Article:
Millions intended to be spent on the health needs of Eastern Cape residents have gone missing from d.
Vodacom's YeboYethu public BEE share offer was eagerly snatched up by black investors to become three times oversubscribed.
The offer attracted around 100000 applications, with almost two thirds for the minimum amount of 100 shares. More than half the applicants were women, according to Vodacom's records.
Alan Knott-Craig, Vodacom chief executive, said: "Vodacom's BEE transaction, which includes the YeboYethu public offer, has been a huge success and I'm pleased to say it has surpassed our expectations."
The processing of applications has been under way since the closure on September 11 and has involved checking details and collating information.
Shares in Vodacom South Africa were sold at R25 each.
The broad-based empowerment deal was worth R7,2billion, an estimated five to seven percent share in the company.
Applicants will be notified of the amount of shares allocated to them "within the next few weeks" and refunds for those shares applied for but not allocated will be processed at the same time.
Not all applicants will receive the amount of shares applied for because of oversubscription.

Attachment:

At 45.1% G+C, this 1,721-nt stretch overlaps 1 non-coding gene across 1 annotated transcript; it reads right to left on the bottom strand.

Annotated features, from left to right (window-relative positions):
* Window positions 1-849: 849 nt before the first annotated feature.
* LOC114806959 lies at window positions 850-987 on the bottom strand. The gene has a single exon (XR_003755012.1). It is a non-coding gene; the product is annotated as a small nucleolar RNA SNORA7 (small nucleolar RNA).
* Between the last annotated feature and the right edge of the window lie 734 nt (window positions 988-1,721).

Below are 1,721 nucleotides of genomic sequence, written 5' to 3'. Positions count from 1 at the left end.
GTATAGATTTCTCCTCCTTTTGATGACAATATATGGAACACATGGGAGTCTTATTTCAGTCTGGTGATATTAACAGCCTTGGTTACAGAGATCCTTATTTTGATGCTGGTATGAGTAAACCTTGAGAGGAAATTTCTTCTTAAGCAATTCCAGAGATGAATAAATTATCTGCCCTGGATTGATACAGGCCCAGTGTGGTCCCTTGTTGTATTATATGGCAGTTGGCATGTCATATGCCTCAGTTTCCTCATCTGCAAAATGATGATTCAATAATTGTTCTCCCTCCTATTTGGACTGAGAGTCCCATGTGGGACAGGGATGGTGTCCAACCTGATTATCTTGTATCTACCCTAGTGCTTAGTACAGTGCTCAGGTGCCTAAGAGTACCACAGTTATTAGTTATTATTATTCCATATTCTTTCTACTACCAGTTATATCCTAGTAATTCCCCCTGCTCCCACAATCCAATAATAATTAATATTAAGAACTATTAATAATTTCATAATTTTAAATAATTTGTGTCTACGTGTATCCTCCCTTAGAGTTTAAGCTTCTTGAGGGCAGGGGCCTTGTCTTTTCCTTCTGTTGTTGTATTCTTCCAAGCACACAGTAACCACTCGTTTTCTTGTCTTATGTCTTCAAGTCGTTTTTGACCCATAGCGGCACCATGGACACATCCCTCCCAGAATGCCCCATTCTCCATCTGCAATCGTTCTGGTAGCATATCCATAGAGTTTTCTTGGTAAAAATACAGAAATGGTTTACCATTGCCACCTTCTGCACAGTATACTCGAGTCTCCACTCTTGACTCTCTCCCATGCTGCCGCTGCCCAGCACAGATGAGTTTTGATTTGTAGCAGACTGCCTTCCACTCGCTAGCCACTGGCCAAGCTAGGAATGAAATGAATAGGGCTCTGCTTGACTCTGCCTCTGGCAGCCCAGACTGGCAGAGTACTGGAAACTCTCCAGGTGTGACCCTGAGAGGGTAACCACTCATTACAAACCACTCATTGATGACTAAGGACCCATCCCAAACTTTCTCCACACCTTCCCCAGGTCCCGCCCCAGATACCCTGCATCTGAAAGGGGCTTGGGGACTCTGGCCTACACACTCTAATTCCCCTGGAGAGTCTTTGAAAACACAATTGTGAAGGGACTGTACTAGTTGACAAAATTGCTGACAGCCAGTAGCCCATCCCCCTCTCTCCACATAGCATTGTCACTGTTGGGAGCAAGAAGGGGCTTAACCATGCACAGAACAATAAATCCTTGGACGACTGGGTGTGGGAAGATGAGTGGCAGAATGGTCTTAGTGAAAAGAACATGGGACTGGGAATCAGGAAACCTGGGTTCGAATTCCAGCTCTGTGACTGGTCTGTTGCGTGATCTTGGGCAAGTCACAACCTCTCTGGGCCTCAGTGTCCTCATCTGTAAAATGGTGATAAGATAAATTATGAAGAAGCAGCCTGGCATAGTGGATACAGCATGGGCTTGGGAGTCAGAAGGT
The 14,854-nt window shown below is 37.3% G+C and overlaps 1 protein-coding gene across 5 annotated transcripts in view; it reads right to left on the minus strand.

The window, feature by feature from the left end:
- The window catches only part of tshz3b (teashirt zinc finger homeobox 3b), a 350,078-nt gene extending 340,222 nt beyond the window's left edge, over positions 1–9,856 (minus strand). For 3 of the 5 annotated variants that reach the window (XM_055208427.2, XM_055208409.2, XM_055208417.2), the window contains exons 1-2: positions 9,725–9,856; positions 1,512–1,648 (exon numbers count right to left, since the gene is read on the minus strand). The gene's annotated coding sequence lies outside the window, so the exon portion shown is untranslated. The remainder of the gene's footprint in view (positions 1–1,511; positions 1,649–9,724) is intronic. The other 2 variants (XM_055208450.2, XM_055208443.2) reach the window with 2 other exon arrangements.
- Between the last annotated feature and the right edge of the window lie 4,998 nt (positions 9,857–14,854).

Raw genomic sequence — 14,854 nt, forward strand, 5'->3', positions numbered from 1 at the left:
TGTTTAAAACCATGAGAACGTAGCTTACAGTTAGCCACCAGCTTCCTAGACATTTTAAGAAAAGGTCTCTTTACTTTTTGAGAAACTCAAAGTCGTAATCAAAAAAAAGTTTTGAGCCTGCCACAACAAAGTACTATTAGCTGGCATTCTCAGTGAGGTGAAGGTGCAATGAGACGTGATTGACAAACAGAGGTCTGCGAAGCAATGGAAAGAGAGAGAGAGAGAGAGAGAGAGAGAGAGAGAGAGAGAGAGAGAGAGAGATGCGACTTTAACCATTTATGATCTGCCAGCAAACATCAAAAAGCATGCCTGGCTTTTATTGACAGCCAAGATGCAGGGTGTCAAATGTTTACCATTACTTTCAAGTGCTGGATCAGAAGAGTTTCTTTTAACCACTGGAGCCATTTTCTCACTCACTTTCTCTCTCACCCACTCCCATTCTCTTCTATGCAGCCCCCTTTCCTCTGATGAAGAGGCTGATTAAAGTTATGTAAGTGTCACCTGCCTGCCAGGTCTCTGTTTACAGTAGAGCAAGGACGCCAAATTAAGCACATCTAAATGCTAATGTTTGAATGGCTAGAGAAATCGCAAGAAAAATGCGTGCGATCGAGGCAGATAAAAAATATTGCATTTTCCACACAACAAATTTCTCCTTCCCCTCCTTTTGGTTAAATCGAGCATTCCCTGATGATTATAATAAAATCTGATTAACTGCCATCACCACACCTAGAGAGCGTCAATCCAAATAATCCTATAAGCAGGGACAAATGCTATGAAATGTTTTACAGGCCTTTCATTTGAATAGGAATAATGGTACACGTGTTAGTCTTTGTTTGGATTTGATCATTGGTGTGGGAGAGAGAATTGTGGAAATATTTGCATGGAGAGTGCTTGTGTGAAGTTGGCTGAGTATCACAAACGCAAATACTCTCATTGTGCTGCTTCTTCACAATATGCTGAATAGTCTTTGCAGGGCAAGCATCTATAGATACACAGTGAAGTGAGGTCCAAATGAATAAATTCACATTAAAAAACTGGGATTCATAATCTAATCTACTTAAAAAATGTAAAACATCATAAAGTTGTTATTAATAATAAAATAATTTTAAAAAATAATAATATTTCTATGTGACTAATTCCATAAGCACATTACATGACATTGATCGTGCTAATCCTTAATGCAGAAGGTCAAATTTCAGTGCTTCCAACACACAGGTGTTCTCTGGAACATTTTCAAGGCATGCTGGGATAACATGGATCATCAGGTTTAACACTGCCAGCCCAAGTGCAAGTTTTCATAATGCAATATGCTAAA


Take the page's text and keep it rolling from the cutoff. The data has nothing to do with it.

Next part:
Shares will be allocated as per the guidelines set out in the YeboYethu prospectus.
Interest on funds for shares applied for but not allocated will be calculated from the closing date until the date of the refund.
When the deal was first announced observers commented about the lack of clarity on the methods used to arrive at the share price that people paid.
Dobek Pater, director at ICT research firm Africa Analysis, said that if Vodacom was listed on the JSE exchange when Telkom sold off its stake in the cellular company, the listing price would have to be the same or higher than the YeboYethu shares.
He said that Vodafone, which has a 50 percent share in Vodafone, would buy enough shares to gain managing control of the company and the remainder would be floated on the JSE.